Wednesday, July 30, 2008

OMG: I missed Beatrix Potter at the Airport

Okiedokie, I was on a plane coming back from Oahu and I missed Beatrix Potter's birthday (28 July). So, here's a shout out to Peter Rabbit and crew and a few links to the farm critters who have changed the lives of millions of lucky children. Tonight, for old time's sake, dig out a copy or two of one of these classics and thumb through some of the most gorgeous art ever created for books.

Better yet, read the books to a few more lucky kids...and read with gaiety and emphasis...and a little bit of a British accent, if you can muster it. Pass out carrots afterwards, and have a Farmer McGregor Parade. Or something. (And, lordy, if there is marching with carrots, grab a I wish I had a picture or two of our old pajama parades...these children, they grow much faster than Peter and kin.)

Yes, again. (Or: "What's a Parent to Do? Ferris Bueller, McGoogle, Digg & Twitter 101")

More. Here. Now.

READ ROGER and the NYT and the plight of the parent who didn't grow up with twitter, texting, the internet, comcast, podcasts, you tube, myspacefaceyearbook, digg, twitter, mcgoogle....oh, the list does go on, don't it? Gosh, we didn't even grow up with cellphones. So, here's the thing:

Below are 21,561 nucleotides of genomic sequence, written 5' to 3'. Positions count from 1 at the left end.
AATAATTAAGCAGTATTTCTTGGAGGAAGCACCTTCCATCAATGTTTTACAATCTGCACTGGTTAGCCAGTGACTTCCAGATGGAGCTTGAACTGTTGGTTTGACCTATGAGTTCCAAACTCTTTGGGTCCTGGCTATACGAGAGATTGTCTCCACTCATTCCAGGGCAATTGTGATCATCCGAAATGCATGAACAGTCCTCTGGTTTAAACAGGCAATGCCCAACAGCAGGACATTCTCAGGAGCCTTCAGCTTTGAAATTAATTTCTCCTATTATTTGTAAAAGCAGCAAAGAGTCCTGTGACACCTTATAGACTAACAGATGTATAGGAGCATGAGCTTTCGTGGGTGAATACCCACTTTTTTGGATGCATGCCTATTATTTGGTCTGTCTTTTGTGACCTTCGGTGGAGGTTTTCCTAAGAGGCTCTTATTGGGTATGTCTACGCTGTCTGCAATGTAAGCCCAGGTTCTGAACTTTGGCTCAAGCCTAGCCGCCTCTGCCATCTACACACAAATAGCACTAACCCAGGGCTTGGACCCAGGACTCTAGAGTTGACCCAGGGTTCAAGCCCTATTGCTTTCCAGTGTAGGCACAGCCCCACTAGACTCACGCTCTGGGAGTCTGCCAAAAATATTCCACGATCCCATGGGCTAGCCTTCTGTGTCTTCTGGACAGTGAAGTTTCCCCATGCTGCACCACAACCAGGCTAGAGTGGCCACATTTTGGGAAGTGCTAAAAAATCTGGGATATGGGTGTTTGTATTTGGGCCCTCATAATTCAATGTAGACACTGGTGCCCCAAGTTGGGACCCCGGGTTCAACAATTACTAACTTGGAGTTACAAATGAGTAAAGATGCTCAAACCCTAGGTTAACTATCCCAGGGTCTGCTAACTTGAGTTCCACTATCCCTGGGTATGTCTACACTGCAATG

The list will get longer. R U reading? They are. They're just reading differently, mom and dad...and it's still the written word. How do we just add a little (or a lot of) good art and literature? We can do it, we can do it, we can do it if we try...

Where is Matthew Broderick when you need him? Speaking of Matthew...

Ferris Bueller knew a thing or two about getting around and thinking different: he saw the world in his own zany/polka/arty way (am I pushing it here? I don't think so). Mr. Whole New Mind himself, do you suppose? I bet Ferris would be a lawyer now, with graying temples and a good sense of humor and a couple of kids who are driving him utterly crazy and keeping him up at night. All those kids of his would be fast texters, surely. All capable of going to law school and reading lots of long and weighty tomes, just like their dad. All good. 

We can do it if we try. The art and literature are out there; we just need to make sure it's coming through, in print and on screen and otherwise. They'll get it. I know they will. It's already started, and it's just going to get better.